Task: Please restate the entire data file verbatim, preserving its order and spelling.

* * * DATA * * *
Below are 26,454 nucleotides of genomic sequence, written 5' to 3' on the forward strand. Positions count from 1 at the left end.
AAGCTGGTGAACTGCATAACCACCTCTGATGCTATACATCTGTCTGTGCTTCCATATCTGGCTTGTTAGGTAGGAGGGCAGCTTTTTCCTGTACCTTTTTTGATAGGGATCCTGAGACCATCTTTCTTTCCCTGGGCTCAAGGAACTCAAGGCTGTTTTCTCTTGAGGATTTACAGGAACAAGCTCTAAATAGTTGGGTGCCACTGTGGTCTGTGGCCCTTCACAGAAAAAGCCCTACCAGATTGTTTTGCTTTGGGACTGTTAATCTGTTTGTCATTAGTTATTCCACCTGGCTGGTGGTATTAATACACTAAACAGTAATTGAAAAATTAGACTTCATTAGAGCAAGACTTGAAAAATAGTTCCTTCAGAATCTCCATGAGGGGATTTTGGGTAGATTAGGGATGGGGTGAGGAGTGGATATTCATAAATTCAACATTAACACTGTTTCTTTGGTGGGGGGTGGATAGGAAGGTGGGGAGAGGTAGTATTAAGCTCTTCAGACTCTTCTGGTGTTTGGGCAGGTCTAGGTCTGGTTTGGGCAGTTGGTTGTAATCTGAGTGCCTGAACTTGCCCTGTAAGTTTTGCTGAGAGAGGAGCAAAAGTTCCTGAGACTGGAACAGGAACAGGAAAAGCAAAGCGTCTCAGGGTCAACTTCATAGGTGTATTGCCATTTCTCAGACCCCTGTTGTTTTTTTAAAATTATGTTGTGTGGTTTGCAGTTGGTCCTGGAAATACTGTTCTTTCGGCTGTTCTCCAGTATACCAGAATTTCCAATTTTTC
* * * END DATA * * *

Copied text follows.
Below are 26,454 nucleotides of genomic sequence, written 5' to 3' on the forward strand. Positions count from 1 at the left end.
AAGCTGGTGAACTGCATAACCACCTCTGATGCTATACATCTGTCTGTGCTTCCATATCTGGCTTGTTAGGTAGGAGGGCAGCTTTTTCCTGTACCTTTTTTGATAGGGATCCTGAGACCATCTTTCTTTCCCTGGGCTCAAGGAACTCAAGGCTGTTTTCTCTTGAGGATTTACAGGAACAAGCTCTAAATAGTTGGGTGCCACTGTGGTCTGTGGCCCTTCACAGAAAAAGCCCTACCAGATTGTTTTGCTTTGGGACTGTTAATCTGTTTGTCATTAGTTATTCCACCTGGCTGGTGGTATTAATACACTAAACAGTAATTGAAAAATTAGACTTCATTAGAGCAAGACTTGAAAAATAGTTCCTTCAGAATCTCCATGAGGGGATTTTGGGTAGATTAGGGATGGGGTGAGGAGTGGATATTCATAAATTCAACATTAACACTGTTTCTTTGGTGGGGGGTGGATAGGAAGGTGGGGAGAGGTAGTATTAAGCTCTTCAGACTCTTCTGGTGTTTGGGCAGGTCTAGGTCTGGTTTGGGCAGTTGGTTGTAATCTGAGTGCCTGAACTTGCCCTGTAAGTTTTGCTGAGAGAGGAGCAAAAGTTCCTGAGACTGGAACAGGAACAGGAAAAGCAAAGCGTCTCAGGGTCAACTTCATAGGTGTATTGCCATTTCTCAGACCCCTGTTGTTTTTTTAAAATTATGTTGTGTGGTTTGCAGTTGGTCCTGGAAATACTGTTCTTTCGGCTGTTCTCCAGTATACCAGAATTTCCAATTTTTC